In Europe, a Finnish company called Neste is the largest producer of HVO with plants in Finland and Rotterdam. Other producers include Italian Energy company ENI and French Energy company TOTAL. There are other plants currently under construction that will also be able to produce HVO throughout the EU and UK. While feedstock such as sunflower and soya bean oil can take from the food chain, Neste, for example, spends 70% of all its R&D investments in pursuit of suitable new raw materials, especially waste and residues. With year-on-year increases, the supply from waste and residue material reached 80% in 2019 which endorses the sustainability of the fuel. Neste, together with other HVO producers, are focusing on the utilisation of lower quality waste and residue materials, as well as on the development of promising new raw materials, such as algae and microbial oils.

More information about HVO can be found here via the Future Ready Fuel website.

The results
The use of HVO, either at 100% (which results in a reduction in carbon emissions to 0.036kgCO2/kWh) or a percentage blend with kerosene, will allow rural and hard-to-heat homes to transition to a renewable, green alternative from 100% kerosene at an affordable cost and with minimum disruption to their home lives. While heat pumps are a perfect solution for new builds due to the heat loss of these homes now being perfectly matched to accommodate a low temperature heating system, retrofits can be more difficult. Some rural, older properties have a layout, construction and existing heating design which makes them unsuitable for a heat pump unless significant changes are made to the building, changes which can incur additional installation costs.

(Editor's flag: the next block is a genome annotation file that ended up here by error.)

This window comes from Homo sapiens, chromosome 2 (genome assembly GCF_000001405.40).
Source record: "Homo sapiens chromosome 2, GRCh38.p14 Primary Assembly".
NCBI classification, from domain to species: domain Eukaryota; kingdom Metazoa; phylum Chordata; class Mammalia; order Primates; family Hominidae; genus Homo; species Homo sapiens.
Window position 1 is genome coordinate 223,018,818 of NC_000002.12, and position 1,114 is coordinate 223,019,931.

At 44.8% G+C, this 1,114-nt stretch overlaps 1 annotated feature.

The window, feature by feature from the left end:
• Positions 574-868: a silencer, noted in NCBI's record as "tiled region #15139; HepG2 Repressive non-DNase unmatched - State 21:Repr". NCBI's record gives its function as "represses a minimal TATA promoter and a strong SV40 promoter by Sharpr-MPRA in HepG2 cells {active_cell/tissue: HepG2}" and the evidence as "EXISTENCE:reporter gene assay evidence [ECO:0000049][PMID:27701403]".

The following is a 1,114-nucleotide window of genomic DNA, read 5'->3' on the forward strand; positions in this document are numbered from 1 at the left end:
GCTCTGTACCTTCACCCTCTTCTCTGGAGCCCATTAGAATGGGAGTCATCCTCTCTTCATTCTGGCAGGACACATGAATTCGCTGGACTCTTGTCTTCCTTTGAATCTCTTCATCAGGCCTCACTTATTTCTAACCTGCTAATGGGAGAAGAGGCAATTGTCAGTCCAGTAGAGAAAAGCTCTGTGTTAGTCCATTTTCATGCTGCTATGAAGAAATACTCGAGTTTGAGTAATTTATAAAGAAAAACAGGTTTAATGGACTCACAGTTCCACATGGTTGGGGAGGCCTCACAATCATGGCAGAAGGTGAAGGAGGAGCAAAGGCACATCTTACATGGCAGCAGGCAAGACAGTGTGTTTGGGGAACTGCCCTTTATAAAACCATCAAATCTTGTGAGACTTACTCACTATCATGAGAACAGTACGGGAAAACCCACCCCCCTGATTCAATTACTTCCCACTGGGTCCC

Biofuels can provide a viable, low carbon solution for older homes using high temperature heating systems, such as an oil boiler, because upgrading to a biofuel compatible boiler can be less expensive and will require minimal changes to the system.

Converting to biofuels
When a homeowner chooses a new Grant Vortex floor standing condensing boiler, they will be futureproofing their home because these boilers are compatible for use with HVO. When HVO supplies becomes available to a property, only a few minor modifications need to be made to the boiler, swapping it from kerosene oil to HVO. These modifications include adapting the size of the fuel injector nozzle, fuel pump pressure and blast tube, all of which can be carried out by the service engineer during an annual service, making life simple for homeowners and for heating engineers. Older Grant condensing boilers may also be adapted to HVO but this may require a new biofuel burner that is matched with the specific boiler. Again, this can be carried out by a service technician during an annual service.

The next steps
The outcome of this research is incredibly exciting for the heating sector, specifically for those homes which are not currently suited to low temperature systems. HVO biofuel, working with Grant boilers, provides another low carbon heating solution for UK homes which can play a part in helping existing residential housing stock to be decarbonised. While HVO supplies here in the UK continue to establish themselves so that more homes can access this biofuel, installers who fit a Grant boiler can provide their customers with a biofuel compatible boiler which can be converted to HVO operation simply and with minimal disruption. 

Discover Grant's biofuel compatible oil boilers here.

Paul Wakefield
Managing Director at Grant UK